.S. Senator Dick Durbin (D-IL) and U.S. Representative Steve Cohen (D-TN) recently introduced bicameral legislation that aims to "put an end to the for-profit college industry's aggressive recruiting of veterans, service members, and their families."
Current federal law prohibits for-profit colleges and universities from deriving more than 90 percent of their revenue from the Education Department's federal student aid programs. The other 10 percent must come from non-federal sources as a way to ensure
that schools are not overly dependent on the federal government for their operation. However, a loophole in the law excludes Department of Veterans Affairs (VA) and Department of Defense (DOD) education benefits from being counted as federal funds.
As a result, for-profit colleges can receive an unlimited percentage of their revenue directly from federal taxpayers by enrolling large numbers of these students. The law gives for-profit colleges a financial incentive to aggressively recruit and
enroll veterans, service members, and their families to their programs, according to a press release.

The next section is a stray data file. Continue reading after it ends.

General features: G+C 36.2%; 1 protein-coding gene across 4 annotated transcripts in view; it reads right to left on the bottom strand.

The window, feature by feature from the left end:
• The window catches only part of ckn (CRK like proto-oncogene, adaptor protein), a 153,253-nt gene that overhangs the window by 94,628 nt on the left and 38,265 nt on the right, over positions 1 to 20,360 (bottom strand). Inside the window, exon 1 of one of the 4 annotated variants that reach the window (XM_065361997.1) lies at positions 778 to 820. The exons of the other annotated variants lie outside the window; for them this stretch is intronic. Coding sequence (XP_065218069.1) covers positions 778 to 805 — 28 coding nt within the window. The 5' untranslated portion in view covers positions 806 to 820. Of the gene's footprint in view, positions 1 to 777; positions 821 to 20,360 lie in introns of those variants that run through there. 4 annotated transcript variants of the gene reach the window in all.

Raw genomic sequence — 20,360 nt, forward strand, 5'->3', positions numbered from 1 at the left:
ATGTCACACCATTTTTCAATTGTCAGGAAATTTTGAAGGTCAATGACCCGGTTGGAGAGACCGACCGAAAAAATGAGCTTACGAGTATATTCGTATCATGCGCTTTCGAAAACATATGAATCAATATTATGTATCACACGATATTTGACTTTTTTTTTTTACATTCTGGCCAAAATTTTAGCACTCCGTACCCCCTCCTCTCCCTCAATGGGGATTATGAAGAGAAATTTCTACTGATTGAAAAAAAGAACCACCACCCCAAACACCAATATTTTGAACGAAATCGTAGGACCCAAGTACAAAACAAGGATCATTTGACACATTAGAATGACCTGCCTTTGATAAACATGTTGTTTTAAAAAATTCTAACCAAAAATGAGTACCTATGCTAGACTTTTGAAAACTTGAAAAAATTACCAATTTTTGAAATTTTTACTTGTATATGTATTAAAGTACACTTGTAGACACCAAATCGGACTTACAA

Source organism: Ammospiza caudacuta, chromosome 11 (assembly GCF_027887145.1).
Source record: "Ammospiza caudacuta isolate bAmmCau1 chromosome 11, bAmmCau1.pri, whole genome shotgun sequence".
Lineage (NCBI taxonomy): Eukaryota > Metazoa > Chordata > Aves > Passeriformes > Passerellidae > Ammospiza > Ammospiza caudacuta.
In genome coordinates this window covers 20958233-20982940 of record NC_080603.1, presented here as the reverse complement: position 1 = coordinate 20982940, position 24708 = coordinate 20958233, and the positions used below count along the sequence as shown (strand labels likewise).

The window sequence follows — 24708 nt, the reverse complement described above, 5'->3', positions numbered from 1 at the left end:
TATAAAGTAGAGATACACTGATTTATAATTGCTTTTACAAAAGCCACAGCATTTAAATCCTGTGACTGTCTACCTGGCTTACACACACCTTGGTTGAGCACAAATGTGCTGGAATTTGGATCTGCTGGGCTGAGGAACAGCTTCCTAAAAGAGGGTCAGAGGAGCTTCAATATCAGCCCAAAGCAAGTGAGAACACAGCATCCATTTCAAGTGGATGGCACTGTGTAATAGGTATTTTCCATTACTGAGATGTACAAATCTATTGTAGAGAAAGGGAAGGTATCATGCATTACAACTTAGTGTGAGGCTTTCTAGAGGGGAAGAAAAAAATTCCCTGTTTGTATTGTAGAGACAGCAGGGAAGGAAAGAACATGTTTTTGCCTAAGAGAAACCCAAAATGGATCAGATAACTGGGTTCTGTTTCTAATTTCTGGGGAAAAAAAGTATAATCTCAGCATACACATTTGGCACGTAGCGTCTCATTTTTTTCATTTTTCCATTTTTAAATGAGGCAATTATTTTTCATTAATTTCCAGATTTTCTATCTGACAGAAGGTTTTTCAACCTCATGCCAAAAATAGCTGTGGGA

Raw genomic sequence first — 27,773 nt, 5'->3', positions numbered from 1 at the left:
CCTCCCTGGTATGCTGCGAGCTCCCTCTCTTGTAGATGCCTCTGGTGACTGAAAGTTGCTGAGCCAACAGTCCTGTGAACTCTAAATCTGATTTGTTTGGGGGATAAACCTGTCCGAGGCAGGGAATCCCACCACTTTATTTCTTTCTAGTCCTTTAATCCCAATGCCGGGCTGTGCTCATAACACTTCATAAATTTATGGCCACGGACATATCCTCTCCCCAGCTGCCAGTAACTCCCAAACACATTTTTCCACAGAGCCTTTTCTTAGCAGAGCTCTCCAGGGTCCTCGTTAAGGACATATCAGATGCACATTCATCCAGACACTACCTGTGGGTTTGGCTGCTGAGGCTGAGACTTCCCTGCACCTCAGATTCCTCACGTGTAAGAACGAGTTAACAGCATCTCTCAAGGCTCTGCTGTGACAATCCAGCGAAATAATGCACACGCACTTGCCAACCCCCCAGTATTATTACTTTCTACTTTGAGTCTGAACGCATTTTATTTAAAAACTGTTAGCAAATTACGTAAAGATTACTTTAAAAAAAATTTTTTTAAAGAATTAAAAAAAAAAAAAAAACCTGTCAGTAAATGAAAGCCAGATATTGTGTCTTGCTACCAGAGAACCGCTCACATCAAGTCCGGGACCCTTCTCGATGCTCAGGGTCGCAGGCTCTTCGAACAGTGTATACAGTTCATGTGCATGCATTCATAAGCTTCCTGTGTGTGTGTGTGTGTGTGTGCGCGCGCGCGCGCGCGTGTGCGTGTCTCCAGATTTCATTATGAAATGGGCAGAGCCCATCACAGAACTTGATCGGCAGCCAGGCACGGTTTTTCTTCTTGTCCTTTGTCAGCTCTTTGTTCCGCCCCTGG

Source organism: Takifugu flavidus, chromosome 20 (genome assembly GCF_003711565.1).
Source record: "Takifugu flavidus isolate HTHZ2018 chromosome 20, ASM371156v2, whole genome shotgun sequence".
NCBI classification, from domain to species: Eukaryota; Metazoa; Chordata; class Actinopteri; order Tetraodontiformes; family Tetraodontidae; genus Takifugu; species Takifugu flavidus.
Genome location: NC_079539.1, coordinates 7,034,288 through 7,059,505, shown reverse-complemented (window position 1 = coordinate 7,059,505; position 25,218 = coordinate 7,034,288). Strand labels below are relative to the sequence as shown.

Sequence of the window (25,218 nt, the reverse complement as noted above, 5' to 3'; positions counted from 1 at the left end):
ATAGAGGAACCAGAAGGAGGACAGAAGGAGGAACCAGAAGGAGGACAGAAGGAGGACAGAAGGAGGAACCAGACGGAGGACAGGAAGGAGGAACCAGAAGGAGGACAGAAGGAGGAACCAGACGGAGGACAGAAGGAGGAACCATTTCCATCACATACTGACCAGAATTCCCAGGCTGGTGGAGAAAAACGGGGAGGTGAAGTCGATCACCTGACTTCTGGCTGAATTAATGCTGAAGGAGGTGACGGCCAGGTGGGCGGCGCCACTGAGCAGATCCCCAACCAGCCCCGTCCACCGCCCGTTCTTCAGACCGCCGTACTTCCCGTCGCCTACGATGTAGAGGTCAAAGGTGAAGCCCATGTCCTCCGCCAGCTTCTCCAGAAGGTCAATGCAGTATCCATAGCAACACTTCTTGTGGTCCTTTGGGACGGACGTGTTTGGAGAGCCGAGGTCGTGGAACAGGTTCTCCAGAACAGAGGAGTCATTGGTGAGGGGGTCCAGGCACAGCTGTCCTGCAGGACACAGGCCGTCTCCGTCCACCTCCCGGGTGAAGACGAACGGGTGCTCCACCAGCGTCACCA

The POST Act would reinstate the original federal revenue cap of 85 percent on for-profit colleges and expand the definition of federal sources to include VA, DOD, and other federal educational assistance funds. The legislation would also count institutional
loans in the calculation of federal revenue sources and eliminate a school's Title IV eligibility after one year of noncompliance instead of the three consecutive years it now takes.
"We can't let this invitation to exploit our veterans and service members continue," Sen. Durbin said. "The current revenue cap, along with the loophole in the law, allows far too much federal money to funnel to an industry that often provides a greater
return on taxpayer investment to its executives and investors than it does to its students. We must do better for our veterans, service members, and their families."
AACRAO is listed in support of the POST Act.
U.S. Senator Dick Durbin's Press Release